Tag Archives: Spanish

7 Quick Takes on Event-Filled Weeks and Jeopardy!

7 Quick Takes, hosted at This Ain't the Lyceum

— 1 —

I am about halfway through another big swing of events. I had a couple of Skype and phone dates filling up my weeknights. I was up early and out until mid-afternoon yesterday, then I did chores until I went back out again. An old friend came into town this weekend, so a group met up for dinner after church. This coming week, I will have another friend date, stop by the summer church history study at my parish, go to a work social event, and make a day-long retreat. All of this activity is crazy, but it is a blessing to have so many friends and to not be bored!

— 2 —

I was up early on Saturday for the saddest reason. Some dear friends of mine lost their son to stillbirth last week. They buried him this weekend. It was the most beautiful and terrible experience. It was beautiful because the Mass is always beautiful (heaven touches Earth!) and because it was at the same church where they were married about a year and a half ago. The church was about as full both times, which is a testament to the community they have built. It was terrible because the death of a child is always terrible. I could only express my sorrow and assure them of my prayers.

— 3 —

I’m still working through my Life Plan. It’s supposed to be a living document, so I’m doing my best to keep it fresh without giving in to my tendency to revise endlessly. I came across a quotation that I hope will help me focus my efforts:

“There is nothing so useless as doing efficiently that which should not be done at all.” —Peter Drucker

— 4 —

Also a Church Word: It's defined as a coherent, typically large body of matter with no definite shape. What is matter?

J!6 has so many Lindsay-friendly clues! As I said before, I am hoping that some of these kinds of clues actually make it to the show if I, too, make it to the show.

— 5 —

Whose What?: Dumbledore's Army is a fictional organization that held meetings in this school. What is Hogwarts?

Seriously.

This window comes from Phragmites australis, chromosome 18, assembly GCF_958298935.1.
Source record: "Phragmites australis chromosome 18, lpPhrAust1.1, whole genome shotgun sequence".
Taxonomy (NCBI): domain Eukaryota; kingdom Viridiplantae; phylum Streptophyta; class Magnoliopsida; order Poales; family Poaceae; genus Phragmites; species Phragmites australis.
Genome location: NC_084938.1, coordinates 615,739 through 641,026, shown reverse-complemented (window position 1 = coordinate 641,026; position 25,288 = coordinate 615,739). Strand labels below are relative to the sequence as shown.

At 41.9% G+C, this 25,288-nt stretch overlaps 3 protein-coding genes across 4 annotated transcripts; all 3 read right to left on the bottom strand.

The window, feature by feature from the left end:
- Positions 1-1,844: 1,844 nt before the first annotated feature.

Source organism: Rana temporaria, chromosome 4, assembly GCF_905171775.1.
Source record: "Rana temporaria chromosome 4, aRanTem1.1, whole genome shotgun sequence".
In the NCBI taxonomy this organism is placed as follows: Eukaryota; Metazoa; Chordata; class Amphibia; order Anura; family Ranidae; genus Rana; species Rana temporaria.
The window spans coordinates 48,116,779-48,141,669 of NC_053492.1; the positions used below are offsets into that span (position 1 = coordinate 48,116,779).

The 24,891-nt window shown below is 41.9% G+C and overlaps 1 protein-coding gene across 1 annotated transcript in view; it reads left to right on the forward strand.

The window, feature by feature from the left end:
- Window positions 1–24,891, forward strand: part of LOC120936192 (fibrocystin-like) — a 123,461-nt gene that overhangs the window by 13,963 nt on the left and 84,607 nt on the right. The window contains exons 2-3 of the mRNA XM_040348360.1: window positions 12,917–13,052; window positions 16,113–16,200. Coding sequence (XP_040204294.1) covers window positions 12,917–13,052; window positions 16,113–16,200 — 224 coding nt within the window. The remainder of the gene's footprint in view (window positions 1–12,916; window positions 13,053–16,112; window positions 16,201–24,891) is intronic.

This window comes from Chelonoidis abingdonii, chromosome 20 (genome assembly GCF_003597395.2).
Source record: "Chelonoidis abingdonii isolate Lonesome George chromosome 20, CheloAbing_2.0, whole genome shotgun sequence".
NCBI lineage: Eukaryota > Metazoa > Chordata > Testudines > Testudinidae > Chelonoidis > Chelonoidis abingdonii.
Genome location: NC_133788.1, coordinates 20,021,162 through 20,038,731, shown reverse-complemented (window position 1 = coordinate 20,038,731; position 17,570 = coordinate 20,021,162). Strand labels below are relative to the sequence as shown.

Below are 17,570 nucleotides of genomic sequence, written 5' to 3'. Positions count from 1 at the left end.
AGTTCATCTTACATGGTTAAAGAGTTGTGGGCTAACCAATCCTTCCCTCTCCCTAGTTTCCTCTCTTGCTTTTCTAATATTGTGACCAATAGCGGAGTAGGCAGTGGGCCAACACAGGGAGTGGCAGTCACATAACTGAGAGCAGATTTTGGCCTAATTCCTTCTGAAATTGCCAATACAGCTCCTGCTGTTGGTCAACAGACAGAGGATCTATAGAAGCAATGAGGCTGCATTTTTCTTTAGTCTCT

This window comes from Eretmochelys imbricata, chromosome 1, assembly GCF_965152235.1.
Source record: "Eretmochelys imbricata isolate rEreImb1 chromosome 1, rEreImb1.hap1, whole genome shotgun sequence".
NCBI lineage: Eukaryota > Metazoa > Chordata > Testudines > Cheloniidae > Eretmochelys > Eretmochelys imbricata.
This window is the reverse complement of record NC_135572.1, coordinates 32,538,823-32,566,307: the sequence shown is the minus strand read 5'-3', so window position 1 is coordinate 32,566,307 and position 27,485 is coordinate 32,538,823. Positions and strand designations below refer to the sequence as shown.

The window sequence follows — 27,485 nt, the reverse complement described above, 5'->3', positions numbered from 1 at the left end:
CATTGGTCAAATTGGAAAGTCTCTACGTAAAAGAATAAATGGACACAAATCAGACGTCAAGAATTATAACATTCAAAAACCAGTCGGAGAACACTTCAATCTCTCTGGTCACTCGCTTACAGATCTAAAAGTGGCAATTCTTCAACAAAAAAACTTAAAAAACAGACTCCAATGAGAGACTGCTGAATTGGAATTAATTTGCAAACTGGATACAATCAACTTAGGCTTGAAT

— 6 —

International Days of the Week: Of dies mercurii, dies solis, or dies martis, it's Wednesday in Latin. What is dies mercurii?

Mr. Man works with Latin, so I was especially proud to share that one with him. I only know church Latin and what I can make out from my knowledge of Spanish. For this clue, I used the latter.

— 7 —

Mr. Man himself sent me this one, perhaps suggesting that this would be a worthy pastime if I become independently wealthy:

If you watch Jeopardy! backwards, it's a show about rich people paying money for answers to questions.


For more Quick Takes, visit This Ain’t the Lyceum.

Not Alone Series: Single Scriptures

notaloneseries

What is your relationship with Scripture? Do you read the Bible every day? What is your favorite translation or edition? Do you use Scripture for prayer (a.k.a. lectio divina)? Do you play Bible roulette (flip to a random verse)? What are some Scripture verses that speak to you as a single woman?

Way back in 2007, I got a brand-new Bible and a brand-new plan to read the Bible in a year. I promised I wouldn’t give up until I finished it.

I haven’t finished it yet. But I haven’t given up, either!

My Bible reading these days is always in small chunks. I have never been the kind of person to just sit down and read the Bible, although I hear that is a great way to get a new perspective on the Gospels: reading a whole Gospel in one sitting. The big scenes happen one right after the other; they only feel like they take a long time because that’s how we experience them at Sunday Mass. That experience is probably why I struggle to just sit and read through books of the Bible. I tend to read slowly and get lost in reflection when I have a regular book. I can only imagine how lost I’d get contemplating the Word of God!

What I actually do is pray Night Prayer (from the Liturgy of the Hours) every night, so I read a psalm or two plus a few other verses in the course of that prayer. I also receive emails from Evangelio del dia to get the Gospel of the day plus a reflection in Spanish. That helps me practice my Spanish and grow in faith, so it’s a win on two fronts. On Sundays before Mass, I preview the other readings (in English) in addition to the Gospel. That’s my day-to-day experience.